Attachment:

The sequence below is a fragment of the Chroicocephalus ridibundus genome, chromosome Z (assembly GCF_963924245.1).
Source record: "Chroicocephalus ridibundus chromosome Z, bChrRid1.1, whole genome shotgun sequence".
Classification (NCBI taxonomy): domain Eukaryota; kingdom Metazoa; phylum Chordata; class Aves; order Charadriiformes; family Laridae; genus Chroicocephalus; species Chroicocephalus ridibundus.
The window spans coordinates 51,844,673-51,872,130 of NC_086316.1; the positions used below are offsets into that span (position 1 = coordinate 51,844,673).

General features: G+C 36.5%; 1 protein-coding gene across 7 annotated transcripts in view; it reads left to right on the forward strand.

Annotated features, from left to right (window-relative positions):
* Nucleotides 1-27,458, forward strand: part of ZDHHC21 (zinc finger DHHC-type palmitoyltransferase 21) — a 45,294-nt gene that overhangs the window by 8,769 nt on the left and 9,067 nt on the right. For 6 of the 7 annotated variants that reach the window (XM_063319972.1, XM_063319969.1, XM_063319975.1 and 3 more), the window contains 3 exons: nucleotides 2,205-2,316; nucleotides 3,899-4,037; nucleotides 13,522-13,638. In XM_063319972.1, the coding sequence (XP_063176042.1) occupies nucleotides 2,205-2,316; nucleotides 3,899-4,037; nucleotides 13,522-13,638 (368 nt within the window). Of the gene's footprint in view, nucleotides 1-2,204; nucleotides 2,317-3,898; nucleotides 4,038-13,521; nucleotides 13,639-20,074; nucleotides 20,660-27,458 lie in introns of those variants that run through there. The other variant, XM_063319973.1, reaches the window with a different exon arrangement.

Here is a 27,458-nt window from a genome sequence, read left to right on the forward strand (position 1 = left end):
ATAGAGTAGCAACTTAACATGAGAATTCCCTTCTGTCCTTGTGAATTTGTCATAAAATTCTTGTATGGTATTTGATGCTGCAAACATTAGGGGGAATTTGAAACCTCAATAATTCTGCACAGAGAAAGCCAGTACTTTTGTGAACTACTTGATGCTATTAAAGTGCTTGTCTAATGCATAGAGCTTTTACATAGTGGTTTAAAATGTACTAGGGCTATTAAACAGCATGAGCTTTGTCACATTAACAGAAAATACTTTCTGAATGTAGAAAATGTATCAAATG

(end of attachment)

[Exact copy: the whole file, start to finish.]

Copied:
The sequence below is a fragment of the Chroicocephalus ridibundus genome, chromosome Z (assembly GCF_963924245.1).
Source record: "Chroicocephalus ridibundus chromosome Z, bChrRid1.1, whole genome shotgun sequence".
Classification (NCBI taxonomy): domain Eukaryota; kingdom Metazoa; phylum Chordata; class Aves; order Charadriiformes; family Laridae; genus Chroicocephalus; species Chroicocephalus ridibundus.
The window spans coordinates 51,844,673-51,872,130 of NC_086316.1; the positions used below are offsets into that span (position 1 = coordinate 51,844,673).

General features: G+C 36.5%; 1 protein-coding gene across 7 annotated transcripts in view; it reads left to right on the forward strand.

Annotated features, from left to right (window-relative positions):
* Nucleotides 1-27,458, forward strand: part of ZDHHC21 (zinc finger DHHC-type palmitoyltransferase 21) — a 45,294-nt gene that overhangs the window by 8,769 nt on the left and 9,067 nt on the right. For 6 of the 7 annotated variants that reach the window (XM_063319972.1, XM_063319969.1, XM_063319975.1 and 3 more), the window contains 3 exons: nucleotides 2,205-2,316; nucleotides 3,899-4,037; nucleotides 13,522-13,638. In XM_063319972.1, the coding sequence (XP_063176042.1) occupies nucleotides 2,205-2,316; nucleotides 3,899-4,037; nucleotides 13,522-13,638 (368 nt within the window). Of the gene's footprint in view, nucleotides 1-2,204; nucleotides 2,317-3,898; nucleotides 4,038-13,521; nucleotides 13,639-20,074; nucleotides 20,660-27,458 lie in introns of those variants that run through there. The other variant, XM_063319973.1, reaches the window with a different exon arrangement.

Here is a 27,458-nt window from a genome sequence, read left to right on the forward strand (position 1 = left end):
ATAGAGTAGCAACTTAACATGAGAATTCCCTTCTGTCCTTGTGAATTTGTCATAAAATTCTTGTATGGTATTTGATGCTGCAAACATTAGGGGGAATTTGAAACCTCAATAATTCTGCACAGAGAAAGCCAGTACTTTTGTGAACTACTTGATGCTATTAAAGTGCTTGTCTAATGCATAGAGCTTTTACATAGTGGTTTAAAATGTACTAGGGCTATTAAACAGCATGAGCTTTGTCACATTAACAGAAAATACTTTCTGAATGTAGAAAATGTATCAAATG